Originally Posted by Mech_Man
This is the best way to resolve the immediate problem.
What happens is that while running the AC, moisture condenses out onto the cooling coil. (It's suppose to do that, it's how the air gets de-humidified). But if the AC is working on humid air and the coil is wet then you shut down the car, some of that moisture currently on the coil will not go down the drain and will just stay there.
Now let it sit in the heat for a while and some mold can grow. Next time you turn on the fan, A/C or heating whatever, you get that moldy gym-sock smell.
The fast way to get rid of the smell is just to kick the fan up high. I don't remember if the air from the heating core goes through the cooling coil, or if it's the other way around. If the heater is upstream, then turning on the heater would also help dry out the residual moisture.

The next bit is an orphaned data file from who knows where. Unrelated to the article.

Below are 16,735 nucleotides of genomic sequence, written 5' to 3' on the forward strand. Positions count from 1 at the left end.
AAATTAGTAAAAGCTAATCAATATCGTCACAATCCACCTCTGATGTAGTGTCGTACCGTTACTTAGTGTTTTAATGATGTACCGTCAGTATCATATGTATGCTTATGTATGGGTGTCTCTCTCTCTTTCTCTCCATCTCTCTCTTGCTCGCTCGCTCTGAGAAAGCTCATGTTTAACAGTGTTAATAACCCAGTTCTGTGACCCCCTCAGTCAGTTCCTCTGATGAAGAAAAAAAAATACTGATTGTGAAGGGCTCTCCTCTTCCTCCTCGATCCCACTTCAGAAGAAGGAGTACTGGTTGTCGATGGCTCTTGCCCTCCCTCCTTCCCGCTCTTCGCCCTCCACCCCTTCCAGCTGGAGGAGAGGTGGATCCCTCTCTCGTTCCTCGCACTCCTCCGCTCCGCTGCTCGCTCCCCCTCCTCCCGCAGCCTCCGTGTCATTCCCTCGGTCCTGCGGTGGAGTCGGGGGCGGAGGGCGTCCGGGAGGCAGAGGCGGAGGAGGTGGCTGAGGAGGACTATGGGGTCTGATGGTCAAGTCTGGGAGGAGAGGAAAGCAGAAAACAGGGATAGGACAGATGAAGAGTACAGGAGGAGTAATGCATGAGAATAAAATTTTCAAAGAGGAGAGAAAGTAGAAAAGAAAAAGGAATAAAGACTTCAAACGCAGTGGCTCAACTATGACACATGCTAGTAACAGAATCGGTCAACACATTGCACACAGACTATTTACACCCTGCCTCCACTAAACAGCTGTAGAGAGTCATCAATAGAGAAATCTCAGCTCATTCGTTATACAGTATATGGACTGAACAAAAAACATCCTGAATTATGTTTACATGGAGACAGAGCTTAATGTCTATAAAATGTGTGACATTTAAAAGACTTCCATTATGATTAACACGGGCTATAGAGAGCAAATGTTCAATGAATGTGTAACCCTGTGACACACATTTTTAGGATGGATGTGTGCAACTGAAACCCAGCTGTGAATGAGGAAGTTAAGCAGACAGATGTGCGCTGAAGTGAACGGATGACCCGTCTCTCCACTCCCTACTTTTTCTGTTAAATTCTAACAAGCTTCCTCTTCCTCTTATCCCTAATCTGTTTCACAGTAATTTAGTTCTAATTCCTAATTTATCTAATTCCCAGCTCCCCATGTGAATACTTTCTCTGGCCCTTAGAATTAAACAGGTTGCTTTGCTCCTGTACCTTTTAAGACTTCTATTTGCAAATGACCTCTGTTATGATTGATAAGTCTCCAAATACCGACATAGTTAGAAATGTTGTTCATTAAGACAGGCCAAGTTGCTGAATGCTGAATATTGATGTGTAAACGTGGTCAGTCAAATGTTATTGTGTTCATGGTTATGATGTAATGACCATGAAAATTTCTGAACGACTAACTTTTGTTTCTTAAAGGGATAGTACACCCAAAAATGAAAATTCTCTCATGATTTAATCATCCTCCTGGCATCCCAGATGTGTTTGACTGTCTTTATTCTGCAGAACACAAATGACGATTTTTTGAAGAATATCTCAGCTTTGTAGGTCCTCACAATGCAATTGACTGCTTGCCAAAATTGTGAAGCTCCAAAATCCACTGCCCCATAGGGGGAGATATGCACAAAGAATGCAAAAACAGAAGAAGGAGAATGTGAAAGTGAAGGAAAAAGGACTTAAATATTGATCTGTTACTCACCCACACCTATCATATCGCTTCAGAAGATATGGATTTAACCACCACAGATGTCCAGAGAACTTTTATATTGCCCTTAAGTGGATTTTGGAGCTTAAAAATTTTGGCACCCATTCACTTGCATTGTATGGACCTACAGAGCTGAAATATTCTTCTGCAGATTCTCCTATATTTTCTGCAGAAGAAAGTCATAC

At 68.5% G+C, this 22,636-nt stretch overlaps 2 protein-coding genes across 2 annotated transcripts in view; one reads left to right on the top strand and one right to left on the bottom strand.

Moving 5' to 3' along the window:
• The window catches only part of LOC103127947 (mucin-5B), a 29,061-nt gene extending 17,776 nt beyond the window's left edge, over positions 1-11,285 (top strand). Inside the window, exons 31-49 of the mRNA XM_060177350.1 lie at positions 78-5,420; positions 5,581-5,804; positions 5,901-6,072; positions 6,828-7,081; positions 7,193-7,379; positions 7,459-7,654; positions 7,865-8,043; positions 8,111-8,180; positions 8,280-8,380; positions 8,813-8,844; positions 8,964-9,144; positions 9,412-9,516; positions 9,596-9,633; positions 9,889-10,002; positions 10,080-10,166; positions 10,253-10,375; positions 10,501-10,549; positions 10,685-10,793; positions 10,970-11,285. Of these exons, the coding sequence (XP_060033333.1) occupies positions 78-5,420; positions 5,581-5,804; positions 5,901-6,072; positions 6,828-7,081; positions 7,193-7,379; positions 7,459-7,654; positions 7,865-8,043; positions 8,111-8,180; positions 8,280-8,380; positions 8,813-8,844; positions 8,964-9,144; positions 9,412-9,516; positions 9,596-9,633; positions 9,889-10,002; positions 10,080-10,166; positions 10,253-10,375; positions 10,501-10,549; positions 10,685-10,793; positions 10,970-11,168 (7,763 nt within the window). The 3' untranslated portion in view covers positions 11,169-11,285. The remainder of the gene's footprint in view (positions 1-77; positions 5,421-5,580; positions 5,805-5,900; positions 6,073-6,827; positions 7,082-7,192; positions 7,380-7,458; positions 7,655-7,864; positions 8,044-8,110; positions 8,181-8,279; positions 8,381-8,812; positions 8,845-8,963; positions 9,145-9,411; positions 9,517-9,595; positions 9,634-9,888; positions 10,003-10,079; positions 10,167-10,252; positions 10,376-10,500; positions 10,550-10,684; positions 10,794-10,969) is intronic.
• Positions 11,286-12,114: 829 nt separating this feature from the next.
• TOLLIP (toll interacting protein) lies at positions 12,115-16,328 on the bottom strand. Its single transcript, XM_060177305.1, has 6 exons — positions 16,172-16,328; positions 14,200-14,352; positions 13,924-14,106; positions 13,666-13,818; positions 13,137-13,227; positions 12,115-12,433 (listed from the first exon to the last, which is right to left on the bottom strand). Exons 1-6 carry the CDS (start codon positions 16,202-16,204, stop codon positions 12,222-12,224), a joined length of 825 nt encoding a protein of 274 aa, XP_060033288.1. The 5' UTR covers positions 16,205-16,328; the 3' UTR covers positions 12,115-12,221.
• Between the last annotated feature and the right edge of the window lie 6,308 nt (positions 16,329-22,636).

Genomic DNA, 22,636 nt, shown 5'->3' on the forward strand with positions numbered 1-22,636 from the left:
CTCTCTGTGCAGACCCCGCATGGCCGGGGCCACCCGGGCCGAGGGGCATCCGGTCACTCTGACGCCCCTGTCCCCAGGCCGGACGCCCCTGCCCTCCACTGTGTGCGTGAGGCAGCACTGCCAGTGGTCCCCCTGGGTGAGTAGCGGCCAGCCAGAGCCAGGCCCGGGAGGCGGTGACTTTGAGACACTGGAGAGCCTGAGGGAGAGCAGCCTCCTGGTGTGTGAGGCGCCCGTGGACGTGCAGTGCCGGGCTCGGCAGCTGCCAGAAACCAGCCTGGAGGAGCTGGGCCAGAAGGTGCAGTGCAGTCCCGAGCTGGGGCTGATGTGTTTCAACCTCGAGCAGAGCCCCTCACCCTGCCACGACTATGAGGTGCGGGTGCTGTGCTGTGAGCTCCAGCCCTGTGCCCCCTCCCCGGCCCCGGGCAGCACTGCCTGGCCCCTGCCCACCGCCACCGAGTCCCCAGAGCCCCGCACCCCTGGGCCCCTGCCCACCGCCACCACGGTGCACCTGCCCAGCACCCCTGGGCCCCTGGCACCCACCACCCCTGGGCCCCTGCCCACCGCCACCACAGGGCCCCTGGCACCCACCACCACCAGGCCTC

This is a common problem down here in the south, for any kind of car. The only easy way to prevent it is to shut down the compressor (but leave the fan running), for the last 5 minutes or so you are in the car. That way the AC coil gets dried off.
I did read a DIY a while ago, about someone who had this problem often enough that he found out that the AC coil drain pan could be reached by the hump by the drivers right knee. He drilled a small hole into the drain pan and put a colored cover on the hole. When he got the smell, he unplugged it and had some deodorizer / mold-killer with a long plastic tub he could put in the hole and spray the core.
I don't think I want to drill a hole anywhere in my car...
But that was very informative and thank you! Now, when you say to turn the fan on "high", do you mean temperature-wise or just speed?
This is such an annoying issue...